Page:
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Pin Oaks

Does anyone have any definitive sources they can steer me towards about the difficulty of establishing any vegetation under a close stand of pin oaks?  Our neighborhood association is giving us a hard time about the lack of a lawn under 4 of these allelopathic big guys on our front yard.  They are beautiful, but try as we might, the yard is a mess.

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  • I have landscaped successfully under my large live oaks in Florida for years. Yes the soils are much sandier but the shade is the same. Agree with the recommendations for shade shrubs or groundcovers if your neighborhood insists on landscaping under the tree. I have been pleased with a mix of dwarf gardenias, flax lilies, iron men and acuba. The acuba probably will not make it in D.C.however due to the cold temps. Hydrangeas might work also and don't hesitate to incorporate containers/pots also in with the other plants.
  • Teach your "neighborhood association" the value of Oak trees and the wastefulness of turf grass. The best thing to put under trees is wood mulch, something that mimics a natural settings. The extensive root system of a tree will out compete the shallow roots of turf whether it is getting enough sunlight or not. Learn to replicate the sustainability of nature instead of working contrary to it.
  • Depends on where you are located.  Go with groundcovers, with minimal digging to minimize root damage. Limbing up the crowns in winter may help, though pin oak appreciate the shade on their root systems.

  • You might want to look at Ophiopogon (aka Mondo grass) and their dwaft varieties.  The dwarf variety looks like dark green grass, not really walkable, but looks good, very little maintenance and does well in shade.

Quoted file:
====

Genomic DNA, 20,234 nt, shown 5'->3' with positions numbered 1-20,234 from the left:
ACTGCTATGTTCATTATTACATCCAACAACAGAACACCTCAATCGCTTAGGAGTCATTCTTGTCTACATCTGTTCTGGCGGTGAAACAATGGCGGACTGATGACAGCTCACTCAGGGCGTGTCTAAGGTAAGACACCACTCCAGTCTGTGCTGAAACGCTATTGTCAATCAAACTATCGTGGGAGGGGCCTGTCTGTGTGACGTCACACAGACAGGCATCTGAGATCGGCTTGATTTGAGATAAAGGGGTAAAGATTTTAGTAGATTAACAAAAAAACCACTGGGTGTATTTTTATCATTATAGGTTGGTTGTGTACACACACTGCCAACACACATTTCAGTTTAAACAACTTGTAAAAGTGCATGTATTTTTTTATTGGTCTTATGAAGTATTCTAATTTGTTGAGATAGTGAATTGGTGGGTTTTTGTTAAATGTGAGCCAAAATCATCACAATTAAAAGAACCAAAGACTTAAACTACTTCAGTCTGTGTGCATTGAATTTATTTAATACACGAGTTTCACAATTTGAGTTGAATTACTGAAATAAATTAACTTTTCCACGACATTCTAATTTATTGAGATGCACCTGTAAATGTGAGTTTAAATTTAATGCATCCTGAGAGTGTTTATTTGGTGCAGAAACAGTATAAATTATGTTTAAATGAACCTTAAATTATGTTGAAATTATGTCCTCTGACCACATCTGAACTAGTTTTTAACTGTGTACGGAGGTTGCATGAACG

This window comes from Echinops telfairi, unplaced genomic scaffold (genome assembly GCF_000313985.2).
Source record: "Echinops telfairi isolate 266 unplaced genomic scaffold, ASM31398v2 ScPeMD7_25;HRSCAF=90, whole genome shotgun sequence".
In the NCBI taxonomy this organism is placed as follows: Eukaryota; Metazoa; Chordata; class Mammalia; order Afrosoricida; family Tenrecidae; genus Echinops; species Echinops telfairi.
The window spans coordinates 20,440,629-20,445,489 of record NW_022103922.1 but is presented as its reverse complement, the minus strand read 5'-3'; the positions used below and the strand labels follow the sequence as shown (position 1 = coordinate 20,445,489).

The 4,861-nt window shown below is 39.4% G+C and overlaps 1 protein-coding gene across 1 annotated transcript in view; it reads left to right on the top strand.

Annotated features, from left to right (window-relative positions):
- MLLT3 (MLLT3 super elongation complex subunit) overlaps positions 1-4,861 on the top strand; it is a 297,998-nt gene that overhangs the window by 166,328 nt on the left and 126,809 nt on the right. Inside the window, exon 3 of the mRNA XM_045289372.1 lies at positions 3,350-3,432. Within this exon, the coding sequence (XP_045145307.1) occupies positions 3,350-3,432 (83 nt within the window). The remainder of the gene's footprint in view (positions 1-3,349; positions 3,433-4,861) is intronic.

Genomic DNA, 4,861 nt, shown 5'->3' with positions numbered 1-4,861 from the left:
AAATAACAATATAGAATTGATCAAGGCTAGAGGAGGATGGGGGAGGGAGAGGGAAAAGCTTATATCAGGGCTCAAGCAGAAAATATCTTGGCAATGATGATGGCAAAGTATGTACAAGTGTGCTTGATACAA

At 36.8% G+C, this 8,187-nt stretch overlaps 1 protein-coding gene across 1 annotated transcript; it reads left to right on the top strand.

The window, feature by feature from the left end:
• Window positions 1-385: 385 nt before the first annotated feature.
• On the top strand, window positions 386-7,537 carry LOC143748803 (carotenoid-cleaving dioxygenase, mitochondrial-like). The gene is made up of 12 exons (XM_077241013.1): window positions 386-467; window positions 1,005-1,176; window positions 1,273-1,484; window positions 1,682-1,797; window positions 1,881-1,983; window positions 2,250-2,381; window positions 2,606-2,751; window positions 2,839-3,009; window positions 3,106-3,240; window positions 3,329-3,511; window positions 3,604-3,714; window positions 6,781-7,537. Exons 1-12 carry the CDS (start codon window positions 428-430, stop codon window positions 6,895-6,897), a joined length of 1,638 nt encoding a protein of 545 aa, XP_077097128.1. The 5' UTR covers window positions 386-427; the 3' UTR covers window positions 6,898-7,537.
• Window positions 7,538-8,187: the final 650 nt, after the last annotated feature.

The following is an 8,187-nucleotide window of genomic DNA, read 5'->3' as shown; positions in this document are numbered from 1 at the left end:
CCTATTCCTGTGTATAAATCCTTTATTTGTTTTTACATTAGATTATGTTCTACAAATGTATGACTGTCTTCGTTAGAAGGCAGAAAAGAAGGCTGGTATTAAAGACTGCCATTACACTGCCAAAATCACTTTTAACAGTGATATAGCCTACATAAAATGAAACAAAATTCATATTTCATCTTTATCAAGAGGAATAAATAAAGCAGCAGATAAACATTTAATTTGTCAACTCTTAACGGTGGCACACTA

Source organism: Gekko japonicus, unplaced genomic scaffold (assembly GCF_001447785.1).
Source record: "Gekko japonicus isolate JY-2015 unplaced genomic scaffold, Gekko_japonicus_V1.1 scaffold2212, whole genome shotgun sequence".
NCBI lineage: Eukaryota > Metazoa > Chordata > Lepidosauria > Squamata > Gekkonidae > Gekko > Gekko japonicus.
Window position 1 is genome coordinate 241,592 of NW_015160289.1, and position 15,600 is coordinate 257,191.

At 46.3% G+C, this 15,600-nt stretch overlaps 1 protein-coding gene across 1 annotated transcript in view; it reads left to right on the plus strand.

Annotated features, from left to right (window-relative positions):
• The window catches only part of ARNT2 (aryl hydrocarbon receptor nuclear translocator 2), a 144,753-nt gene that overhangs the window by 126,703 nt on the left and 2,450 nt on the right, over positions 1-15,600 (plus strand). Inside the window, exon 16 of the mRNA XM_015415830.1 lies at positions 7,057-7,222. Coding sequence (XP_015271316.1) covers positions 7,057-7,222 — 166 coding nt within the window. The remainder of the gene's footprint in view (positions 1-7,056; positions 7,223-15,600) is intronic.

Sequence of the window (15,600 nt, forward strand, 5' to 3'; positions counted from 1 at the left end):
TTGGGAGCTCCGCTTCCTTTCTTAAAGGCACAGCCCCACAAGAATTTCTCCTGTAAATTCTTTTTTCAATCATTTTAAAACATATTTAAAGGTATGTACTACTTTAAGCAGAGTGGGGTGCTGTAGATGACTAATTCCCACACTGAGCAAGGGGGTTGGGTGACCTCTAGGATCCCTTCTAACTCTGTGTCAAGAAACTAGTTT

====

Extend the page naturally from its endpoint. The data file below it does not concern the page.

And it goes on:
"Simply irresistible" is the best way to describe this dwarf version of mondo grass with dark green, grass-like foliage which eventually makes a tight mat in even the worst of conditions. Plant dwarf mondo on 6-12" centers for a wonderful evergreen groundcover. Ophiopogon 'Gyoku Ryu' could best be described as looking like a rich, dark green lawn of pre-mowed grass...what a great idea! - See more at: http://www.plantdelights.com/Ophiopogon-japonicus-Gyoku-Ryu-for-sal...

    Another selection of plants that make a good ground cover and provide landscape interest is sold by http://www.stepables.com/3/find_the_right_plant_for_your_area.html

  • thanks for the reply.  I believe monopolizing light is part of what allelopathy is all about, though I admit I am new to the concept.

    Soil is clay beneath a thin layer of top soil.  We live in D.C.  As I understand it, the pin oak, or Swamp Oak does not do well with growing season irrigation, which is exactly opposite of what most understory vegetation needs, especially during our hot summers.  Plus oaks like acidic soil, while most grasses prefer slightly alkaline.  Again, my understanding is that pin oaks have a thick weave of roots and fungus near the surface which sustains them, and ground covers such as the ubiquitous ivy actually starve them out. 

    A certified Maryland arborist has advised us to have large mulched area around the base of the oaks (10 feet) with only a few understory shade plants for visual accents, but the garden police in our neighborhood association want to mandate a lawn or what they call "greenspace," ignoring the fact that oaks are "greenspace."  Crazy.  It's what happens when unqualified people get a hold of the regulation book, IMHO.  Impossible to educate people who are more interested in preserving their authority than expanding their knowledge.

  • It may not be allelopathy that is preventing robust growth, but dense shade.  Also to best answer your questions please provide: what type of soil, what state do line in, your growing zone.  Irrigation?  Have you thought about shade tolerant ground covers or shrubs?   

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